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Climate Change and New Odds on the 'Climate Dice'

Posted by Frederik Lichtenberg and Barb Gottlieb on January 30, 2012

This week, PSR is pleased to present a series of postings by Frederik Lichtenberg, PSR’s climate intern and a student of geography at the University of Bonn in Germany.  Today’s installment is coauthored with Barbara Gottlieb, PSR director of environment & health.

National Aeronautics and Space Administration’s James Hansen is one of the world’s leading experts on climate change. In 1988 he spoke before Congress and, as one of the first scientists ever to do so, brought the issue of climate change to the attention of a broad audience.

Hansen and coauthors Makiko Sato and Reto Ruedy recently released a new article entitled “Perceptions of Climate Change: The New Climate Dice.”  The term “climate dice” refers to a measure of the likelihood that we will experience temperature extremes – uncommonly warm or cool seasons. The article notes that “the climate dice have become progressively ‘loaded’ in the past 30 years.” 

The climate dice

Hansen et al. represent the climate by colored dice, and explain that climate over roughly the past 10,000 years, the Holocene period, was relatively stable.  The climate dice during that stable period have two red sides, indicating ‘hot’ seasons; two blue sides for ‘cold,’ and two sides for ‘average’ (white). The chances of red, blue and white were equal, with a one-third chance for each type of weather event to occur.

Dice have shifted

That was the case, at least, until roughly 30 ago.  Fast-forward now to the present day.  Today, Hansen argues, if this imagery is adapted to our current situation, four of the six sides of the dice would be red, reflecting a greatly increased likelihood of hot conditions. Of the two remaining sides, only one is blue and one white.  That is, the chance for ‘cold’ and ‘average’ conditions has greatly decreased. This change in the face of the dice indicates how dramatically the climate has shifted over the course of just three short decades.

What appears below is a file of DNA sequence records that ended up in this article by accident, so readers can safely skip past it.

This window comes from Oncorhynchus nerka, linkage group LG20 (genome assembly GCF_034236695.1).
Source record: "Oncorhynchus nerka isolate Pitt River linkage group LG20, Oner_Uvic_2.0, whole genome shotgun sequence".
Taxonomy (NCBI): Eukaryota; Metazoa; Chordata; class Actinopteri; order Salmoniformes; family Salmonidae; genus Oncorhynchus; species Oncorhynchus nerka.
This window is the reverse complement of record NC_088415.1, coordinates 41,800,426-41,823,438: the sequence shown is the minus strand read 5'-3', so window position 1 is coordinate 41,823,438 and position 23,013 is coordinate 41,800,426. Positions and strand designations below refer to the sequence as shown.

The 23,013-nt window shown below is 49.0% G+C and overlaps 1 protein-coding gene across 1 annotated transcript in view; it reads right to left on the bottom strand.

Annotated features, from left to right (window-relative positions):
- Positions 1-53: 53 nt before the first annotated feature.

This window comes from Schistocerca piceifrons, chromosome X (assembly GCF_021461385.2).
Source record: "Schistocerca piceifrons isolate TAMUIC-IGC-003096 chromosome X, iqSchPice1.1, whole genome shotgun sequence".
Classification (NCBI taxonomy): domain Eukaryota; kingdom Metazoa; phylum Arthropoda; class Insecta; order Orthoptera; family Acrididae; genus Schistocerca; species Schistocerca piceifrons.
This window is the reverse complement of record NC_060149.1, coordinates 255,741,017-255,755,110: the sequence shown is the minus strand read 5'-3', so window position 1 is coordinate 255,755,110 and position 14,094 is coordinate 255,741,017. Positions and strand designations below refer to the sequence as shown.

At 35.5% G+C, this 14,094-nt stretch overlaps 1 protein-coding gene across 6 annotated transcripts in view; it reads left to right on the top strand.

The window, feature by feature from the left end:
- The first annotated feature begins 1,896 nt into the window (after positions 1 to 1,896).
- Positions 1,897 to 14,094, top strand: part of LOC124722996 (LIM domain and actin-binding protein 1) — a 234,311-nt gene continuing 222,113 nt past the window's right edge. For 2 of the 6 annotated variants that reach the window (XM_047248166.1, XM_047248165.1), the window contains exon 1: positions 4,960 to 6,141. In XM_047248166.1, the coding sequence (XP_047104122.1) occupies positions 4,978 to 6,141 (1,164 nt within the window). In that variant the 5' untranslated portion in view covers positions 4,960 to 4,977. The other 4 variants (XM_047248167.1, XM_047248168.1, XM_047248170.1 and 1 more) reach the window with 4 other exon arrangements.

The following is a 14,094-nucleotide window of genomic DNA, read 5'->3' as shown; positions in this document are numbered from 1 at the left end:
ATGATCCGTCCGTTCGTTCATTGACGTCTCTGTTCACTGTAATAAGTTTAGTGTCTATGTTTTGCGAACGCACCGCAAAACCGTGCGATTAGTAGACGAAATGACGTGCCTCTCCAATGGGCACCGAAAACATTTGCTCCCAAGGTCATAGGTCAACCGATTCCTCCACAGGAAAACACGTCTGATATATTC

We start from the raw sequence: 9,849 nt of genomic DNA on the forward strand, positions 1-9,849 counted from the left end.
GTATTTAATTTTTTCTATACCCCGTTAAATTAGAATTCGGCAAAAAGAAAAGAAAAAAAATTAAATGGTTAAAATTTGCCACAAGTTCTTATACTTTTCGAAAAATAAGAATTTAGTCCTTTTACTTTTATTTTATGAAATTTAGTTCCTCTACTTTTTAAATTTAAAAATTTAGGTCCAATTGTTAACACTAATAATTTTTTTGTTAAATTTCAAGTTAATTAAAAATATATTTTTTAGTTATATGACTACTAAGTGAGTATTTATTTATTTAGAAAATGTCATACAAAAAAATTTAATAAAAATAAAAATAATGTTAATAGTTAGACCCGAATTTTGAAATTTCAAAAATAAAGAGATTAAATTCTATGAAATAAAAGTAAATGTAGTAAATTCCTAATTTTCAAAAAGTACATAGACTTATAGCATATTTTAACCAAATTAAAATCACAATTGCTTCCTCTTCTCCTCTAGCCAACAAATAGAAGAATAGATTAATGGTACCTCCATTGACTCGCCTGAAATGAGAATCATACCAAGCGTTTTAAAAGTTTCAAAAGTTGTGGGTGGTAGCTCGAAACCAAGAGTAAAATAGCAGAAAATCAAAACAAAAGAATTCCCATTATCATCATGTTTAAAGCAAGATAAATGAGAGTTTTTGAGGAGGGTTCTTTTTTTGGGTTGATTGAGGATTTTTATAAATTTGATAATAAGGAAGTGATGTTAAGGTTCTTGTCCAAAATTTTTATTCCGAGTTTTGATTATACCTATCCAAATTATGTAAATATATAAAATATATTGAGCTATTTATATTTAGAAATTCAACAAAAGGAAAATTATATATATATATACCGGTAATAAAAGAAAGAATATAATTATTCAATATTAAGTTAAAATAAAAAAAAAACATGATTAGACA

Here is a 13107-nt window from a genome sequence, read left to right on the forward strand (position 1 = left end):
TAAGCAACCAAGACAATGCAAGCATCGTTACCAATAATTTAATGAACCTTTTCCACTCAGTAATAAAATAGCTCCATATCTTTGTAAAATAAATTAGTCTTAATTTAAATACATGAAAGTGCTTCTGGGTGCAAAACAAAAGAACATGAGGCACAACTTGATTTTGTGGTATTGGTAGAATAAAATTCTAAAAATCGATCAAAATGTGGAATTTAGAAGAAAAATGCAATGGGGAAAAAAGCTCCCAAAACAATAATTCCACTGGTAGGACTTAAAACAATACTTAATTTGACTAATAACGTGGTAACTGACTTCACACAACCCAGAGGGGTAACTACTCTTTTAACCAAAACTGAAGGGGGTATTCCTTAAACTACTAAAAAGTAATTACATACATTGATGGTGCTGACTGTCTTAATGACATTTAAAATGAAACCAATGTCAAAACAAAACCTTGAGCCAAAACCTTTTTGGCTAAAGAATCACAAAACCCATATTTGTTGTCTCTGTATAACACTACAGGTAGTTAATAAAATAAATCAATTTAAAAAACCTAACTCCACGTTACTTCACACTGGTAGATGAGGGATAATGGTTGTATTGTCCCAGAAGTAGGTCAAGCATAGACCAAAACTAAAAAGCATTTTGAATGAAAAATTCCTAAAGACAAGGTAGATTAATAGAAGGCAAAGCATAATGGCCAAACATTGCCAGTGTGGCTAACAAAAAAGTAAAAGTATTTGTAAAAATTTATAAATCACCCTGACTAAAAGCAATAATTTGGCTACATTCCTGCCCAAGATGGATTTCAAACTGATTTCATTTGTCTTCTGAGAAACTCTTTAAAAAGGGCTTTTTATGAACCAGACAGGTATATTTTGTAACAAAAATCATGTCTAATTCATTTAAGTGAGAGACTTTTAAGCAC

Not only is it hot more frequently; it’s very hot.  In fact, Hansen felt the need to cite the emergence of a category he calls summertime extremely hot “outliers,” more than three standard deviations warmer than climatology.  During to a baseline period that Hansen says fairly represents the Holocene (he uses 1951-1980), such hot extremes affected only 1% of the Earth’s land surface.  Now, it’s about 10%. 

“Caused” by global warming

This shift in the likelihood of extreme heat leads Hansen to make a startling statement:  that extreme heat waves, such as those in Texas and Oklahoma in 2011 and Moscow in 2010, were "caused" by global warming.

“Caused” - !  This statement of causation is a bold departure from prior ways of speaking about climate and weather.  Earlier, speakers would say that extreme weather events were “associated with” climate change, that they were “in accordance with an increased likelihood” of occurrence.  Hansen justifies his shift in language by noting that the likelihood of such outlier events – a likelihood that was “negligible prior to the recent rapid global warming” – has grown greatly and in very little time.

While a cold, harsh winter may still occur from time to time – a shake of the dice that does not disprove global warming – the chances of a summer hot enough to fall into the extreme category have risen dramatically and are now at 80%. In effect, even with four of the six sides of the dice painted red, it under-represents how severe the changes to our climate have actually been.

Tomorrow:  Extreme heat events.


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